In 1994, Michael Roizen met a patient in his pre-operative clinic
who was being treated for elevated blood pressure. The 47-year-old
man informed Roizen, professor and chair of anesthesia and critical
care at the U of C since 1985, that many doctors wouldn't treat
his borderline case because it wasn't that serious.
Roizen explained, the patient's condition actually made his body
function as if he were five years older than if he had a blood
pressure in a more normal range. "You live with the arteries of
someone who's 52," Roizen said, to the chagrin of the patient,
Martin Rom. In fact, the observation hit Rom so hard that, with
Roizen, he soon started a company devoted to determining "real
partners' RealAge, Inc., has since spawned a well-trafficked Internet
site, a best-selling book, a nationally syndicated column, and
a second book deal. Their RealAge method yields a "net present
value" of age that accounts not only for biological factors but
also for 126 behavioral, environmental, and social influences.
factors influence how well and how long you live, and you control
over 70 percent of them," says Roizen. "I wanted to let people
know there are specific choices, the value of their choices, and
that they can control their health."
40 to 100 pages of health-related articles cross Roizen's desk
every day, so he is well aware of the need for clarity. "If I'm
confused by it, the public's got to be confused as well," he says.
"And so what RealAge tries to do is set criteria." The RealAge
criteria fall into three categories: things that increase your
real age, things that decrease your real age, and things that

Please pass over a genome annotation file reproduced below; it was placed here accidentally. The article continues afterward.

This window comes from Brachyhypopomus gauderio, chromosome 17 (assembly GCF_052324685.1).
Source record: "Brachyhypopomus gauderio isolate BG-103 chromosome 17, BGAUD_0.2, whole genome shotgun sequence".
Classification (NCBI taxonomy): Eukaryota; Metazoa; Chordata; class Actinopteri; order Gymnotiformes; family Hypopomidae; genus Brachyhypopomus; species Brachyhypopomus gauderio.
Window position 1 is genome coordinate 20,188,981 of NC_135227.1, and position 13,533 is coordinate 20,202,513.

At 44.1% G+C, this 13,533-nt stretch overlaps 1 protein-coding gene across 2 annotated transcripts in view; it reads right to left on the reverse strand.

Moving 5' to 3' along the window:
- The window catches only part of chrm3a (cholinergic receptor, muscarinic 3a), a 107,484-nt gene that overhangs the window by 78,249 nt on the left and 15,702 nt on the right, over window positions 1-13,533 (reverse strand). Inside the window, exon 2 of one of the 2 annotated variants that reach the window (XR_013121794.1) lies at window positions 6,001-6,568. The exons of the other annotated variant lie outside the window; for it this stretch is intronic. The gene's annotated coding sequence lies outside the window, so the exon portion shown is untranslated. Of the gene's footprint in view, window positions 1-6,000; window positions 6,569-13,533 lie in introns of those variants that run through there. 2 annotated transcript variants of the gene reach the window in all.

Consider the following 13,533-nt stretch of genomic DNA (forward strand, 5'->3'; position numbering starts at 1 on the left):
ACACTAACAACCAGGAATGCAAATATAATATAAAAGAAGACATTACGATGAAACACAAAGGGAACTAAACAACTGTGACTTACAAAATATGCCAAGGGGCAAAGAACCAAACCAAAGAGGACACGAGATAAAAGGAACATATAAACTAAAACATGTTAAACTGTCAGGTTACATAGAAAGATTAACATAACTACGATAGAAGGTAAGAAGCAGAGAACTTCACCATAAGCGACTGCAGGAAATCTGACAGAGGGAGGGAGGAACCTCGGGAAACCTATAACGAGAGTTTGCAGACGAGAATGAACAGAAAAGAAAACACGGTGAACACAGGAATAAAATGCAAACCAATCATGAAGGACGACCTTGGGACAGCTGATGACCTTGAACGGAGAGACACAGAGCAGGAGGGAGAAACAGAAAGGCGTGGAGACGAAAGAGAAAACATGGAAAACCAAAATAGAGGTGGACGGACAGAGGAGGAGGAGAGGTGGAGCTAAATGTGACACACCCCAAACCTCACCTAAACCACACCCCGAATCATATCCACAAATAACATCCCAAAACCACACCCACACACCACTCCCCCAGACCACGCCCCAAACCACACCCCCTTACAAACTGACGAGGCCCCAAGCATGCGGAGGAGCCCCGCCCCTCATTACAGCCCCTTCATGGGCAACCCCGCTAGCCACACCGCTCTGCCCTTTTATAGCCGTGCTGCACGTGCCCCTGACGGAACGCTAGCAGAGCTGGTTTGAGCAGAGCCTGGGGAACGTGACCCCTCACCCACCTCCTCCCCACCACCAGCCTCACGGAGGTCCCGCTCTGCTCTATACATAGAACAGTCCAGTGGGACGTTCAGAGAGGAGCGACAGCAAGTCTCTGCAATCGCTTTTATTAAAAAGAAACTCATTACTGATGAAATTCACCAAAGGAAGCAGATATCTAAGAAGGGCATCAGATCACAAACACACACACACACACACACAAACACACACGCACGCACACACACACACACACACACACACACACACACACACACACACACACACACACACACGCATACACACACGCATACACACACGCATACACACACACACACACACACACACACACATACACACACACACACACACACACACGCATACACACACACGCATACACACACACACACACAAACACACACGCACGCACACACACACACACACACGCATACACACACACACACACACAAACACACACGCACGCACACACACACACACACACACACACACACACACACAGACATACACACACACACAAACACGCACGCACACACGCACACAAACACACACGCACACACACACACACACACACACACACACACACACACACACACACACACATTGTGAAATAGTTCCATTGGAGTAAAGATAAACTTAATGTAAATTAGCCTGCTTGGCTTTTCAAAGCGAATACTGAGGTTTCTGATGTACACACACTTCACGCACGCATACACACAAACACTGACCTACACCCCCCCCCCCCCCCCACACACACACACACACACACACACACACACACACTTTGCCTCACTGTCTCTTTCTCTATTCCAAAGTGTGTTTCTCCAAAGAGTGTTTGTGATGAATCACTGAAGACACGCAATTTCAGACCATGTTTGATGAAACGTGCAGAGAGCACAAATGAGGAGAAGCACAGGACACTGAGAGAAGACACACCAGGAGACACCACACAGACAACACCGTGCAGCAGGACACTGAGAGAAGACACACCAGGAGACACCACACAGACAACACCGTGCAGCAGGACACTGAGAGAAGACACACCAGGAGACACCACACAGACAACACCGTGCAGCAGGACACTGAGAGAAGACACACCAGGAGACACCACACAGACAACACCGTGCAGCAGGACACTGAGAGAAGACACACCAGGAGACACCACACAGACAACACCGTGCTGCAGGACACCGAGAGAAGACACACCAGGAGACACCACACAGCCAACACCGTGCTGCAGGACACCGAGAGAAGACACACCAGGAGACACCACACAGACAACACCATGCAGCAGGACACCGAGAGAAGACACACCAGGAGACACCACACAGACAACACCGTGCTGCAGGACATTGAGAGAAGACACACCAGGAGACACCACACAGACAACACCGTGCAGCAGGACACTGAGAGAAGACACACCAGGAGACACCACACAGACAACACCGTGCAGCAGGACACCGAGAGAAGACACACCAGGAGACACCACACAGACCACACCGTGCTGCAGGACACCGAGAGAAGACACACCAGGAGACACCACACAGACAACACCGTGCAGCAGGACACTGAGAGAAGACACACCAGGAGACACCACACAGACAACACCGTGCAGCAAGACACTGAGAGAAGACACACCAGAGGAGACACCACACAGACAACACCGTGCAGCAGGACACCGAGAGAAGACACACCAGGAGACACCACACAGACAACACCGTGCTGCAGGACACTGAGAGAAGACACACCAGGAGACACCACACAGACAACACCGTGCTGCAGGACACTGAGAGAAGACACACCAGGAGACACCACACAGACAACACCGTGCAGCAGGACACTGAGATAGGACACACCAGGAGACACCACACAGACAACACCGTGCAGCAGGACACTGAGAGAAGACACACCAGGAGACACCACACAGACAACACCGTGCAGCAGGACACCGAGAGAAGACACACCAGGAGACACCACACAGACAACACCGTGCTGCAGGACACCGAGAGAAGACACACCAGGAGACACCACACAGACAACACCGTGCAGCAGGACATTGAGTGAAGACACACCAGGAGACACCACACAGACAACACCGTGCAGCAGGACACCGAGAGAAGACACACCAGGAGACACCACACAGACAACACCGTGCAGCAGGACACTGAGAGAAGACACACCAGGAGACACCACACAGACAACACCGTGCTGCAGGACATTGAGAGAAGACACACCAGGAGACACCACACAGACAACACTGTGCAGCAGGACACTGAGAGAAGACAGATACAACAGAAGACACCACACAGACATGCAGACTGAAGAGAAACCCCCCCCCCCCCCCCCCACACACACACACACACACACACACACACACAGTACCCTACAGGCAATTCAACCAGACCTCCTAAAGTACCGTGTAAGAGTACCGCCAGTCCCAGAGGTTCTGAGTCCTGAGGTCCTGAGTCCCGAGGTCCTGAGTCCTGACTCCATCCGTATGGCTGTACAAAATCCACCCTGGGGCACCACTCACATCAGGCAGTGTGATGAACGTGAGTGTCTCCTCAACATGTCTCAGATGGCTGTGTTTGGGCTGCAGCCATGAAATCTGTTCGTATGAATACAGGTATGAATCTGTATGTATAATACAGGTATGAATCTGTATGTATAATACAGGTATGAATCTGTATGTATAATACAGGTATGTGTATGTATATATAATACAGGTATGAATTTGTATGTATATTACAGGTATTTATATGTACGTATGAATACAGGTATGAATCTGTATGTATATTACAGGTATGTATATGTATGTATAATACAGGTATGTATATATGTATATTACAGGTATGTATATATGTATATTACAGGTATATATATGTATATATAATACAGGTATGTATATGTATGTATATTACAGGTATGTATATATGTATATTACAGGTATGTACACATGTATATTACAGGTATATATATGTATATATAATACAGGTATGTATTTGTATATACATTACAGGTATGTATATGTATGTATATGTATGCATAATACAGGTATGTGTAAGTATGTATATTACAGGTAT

have no effect on your real age. The RealAge methodology is based
on data that give the "real" effect of certain behaviors on the
body. Flossing, for example, has a huge effect--6.4 years younger--on
real age, says Roizen, noting that flossing is 300 times more
powerful than getting a flu shot, which can have a mere six-day
effect. By contrast, he says, smoking can increase real age by
as much as eight years.
1996, RealAge launched a free Internet program (www.realage.com)
to spread the message. At the same time, Roizen decided to write
a companion book so that RealAge information would be available
to everyone. RealAge: Are You as Young as You Can Be? (Cliff
Street Books) went through 53 versions, with each chapter reviewed
by five physicians and three scientists. Almost five million people
have taken the RealAge test on the Internet, and Roizen's book
has topped the best--seller lists in the United States, Great Britain,
Canada, and Brazil.
November, Roizen began a syndicated column, "The Real-Ager," that
has been picked up by 11 newspapers, including the Philadelphia
Inquirer and the Atlanta Journal--Constitution. Currently
Roizen is working on a second installment of RealAge, called
The RealAge Café: Eating In and Eating Out to Keep Your RealAge
goal in this is to change the health of the nation," Roizen says.
"It's not a small goal. But even if all you're doing is getting
people to realize how important lifting weights is or how important
taking calcium is, you're having a real effect. Is it changing
the health of the nation? No, but give it a little while." --B.B.